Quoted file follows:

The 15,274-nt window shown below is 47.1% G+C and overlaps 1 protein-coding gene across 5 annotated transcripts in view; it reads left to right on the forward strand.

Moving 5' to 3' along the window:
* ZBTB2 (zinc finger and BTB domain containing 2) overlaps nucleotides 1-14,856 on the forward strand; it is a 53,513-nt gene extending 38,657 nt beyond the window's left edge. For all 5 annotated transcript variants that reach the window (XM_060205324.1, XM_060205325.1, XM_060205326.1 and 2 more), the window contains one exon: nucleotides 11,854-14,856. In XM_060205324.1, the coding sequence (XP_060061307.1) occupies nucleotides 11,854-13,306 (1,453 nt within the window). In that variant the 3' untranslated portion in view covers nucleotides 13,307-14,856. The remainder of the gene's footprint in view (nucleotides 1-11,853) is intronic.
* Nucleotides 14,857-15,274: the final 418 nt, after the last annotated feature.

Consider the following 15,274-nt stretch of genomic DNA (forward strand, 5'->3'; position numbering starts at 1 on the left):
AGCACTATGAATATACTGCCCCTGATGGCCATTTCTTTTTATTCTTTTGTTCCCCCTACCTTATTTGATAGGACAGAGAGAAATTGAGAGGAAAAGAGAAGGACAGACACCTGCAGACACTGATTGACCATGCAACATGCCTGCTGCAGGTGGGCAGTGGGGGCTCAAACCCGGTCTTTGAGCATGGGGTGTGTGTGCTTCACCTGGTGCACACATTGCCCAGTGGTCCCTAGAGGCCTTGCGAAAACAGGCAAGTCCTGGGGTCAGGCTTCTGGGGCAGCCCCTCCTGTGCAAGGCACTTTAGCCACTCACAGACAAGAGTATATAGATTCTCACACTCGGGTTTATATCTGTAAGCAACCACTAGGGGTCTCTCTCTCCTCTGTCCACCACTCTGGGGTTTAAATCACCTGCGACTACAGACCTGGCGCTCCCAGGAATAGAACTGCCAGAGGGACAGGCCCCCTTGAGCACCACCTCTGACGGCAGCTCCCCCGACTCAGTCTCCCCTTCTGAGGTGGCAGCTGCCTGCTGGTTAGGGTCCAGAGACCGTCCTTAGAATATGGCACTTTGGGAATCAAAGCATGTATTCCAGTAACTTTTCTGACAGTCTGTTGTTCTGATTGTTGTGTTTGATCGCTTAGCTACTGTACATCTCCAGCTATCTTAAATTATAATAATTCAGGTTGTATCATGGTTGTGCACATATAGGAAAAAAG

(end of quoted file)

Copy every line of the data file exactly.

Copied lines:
The 15,274-nt window shown below is 47.1% G+C and overlaps 1 protein-coding gene across 5 annotated transcripts in view; it reads left to right on the forward strand.

Moving 5' to 3' along the window:
* ZBTB2 (zinc finger and BTB domain containing 2) overlaps nucleotides 1-14,856 on the forward strand; it is a 53,513-nt gene extending 38,657 nt beyond the window's left edge. For all 5 annotated transcript variants that reach the window (XM_060205324.1, XM_060205325.1, XM_060205326.1 and 2 more), the window contains one exon: nucleotides 11,854-14,856. In XM_060205324.1, the coding sequence (XP_060061307.1) occupies nucleotides 11,854-13,306 (1,453 nt within the window). In that variant the 3' untranslated portion in view covers nucleotides 13,307-14,856. The remainder of the gene's footprint in view (nucleotides 1-11,853) is intronic.
* Nucleotides 14,857-15,274: the final 418 nt, after the last annotated feature.

Consider the following 15,274-nt stretch of genomic DNA (forward strand, 5'->3'; position numbering starts at 1 on the left):
AGCACTATGAATATACTGCCCCTGATGGCCATTTCTTTTTATTCTTTTGTTCCCCCTACCTTATTTGATAGGACAGAGAGAAATTGAGAGGAAAAGAGAAGGACAGACACCTGCAGACACTGATTGACCATGCAACATGCCTGCTGCAGGTGGGCAGTGGGGGCTCAAACCCGGTCTTTGAGCATGGGGTGTGTGTGCTTCACCTGGTGCACACATTGCCCAGTGGTCCCTAGAGGCCTTGCGAAAACAGGCAAGTCCTGGGGTCAGGCTTCTGGGGCAGCCCCTCCTGTGCAAGGCACTTTAGCCACTCACAGACAAGAGTATATAGATTCTCACACTCGGGTTTATATCTGTAAGCAACCACTAGGGGTCTCTCTCTCCTCTGTCCACCACTCTGGGGTTTAAATCACCTGCGACTACAGACCTGGCGCTCCCAGGAATAGAACTGCCAGAGGGACAGGCCCCCTTGAGCACCACCTCTGACGGCAGCTCCCCCGACTCAGTCTCCCCTTCTGAGGTGGCAGCTGCCTGCTGGTTAGGGTCCAGAGACCGTCCTTAGAATATGGCACTTTGGGAATCAAAGCATGTATTCCAGTAACTTTTCTGACAGTCTGTTGTTCTGATTGTTGTGTTTGATCGCTTAGCTACTGTACATCTCCAGCTATCTTAAATTATAATAATTCAGGTTGTATCATGGTTGTGCACATATAGGAAAAAAG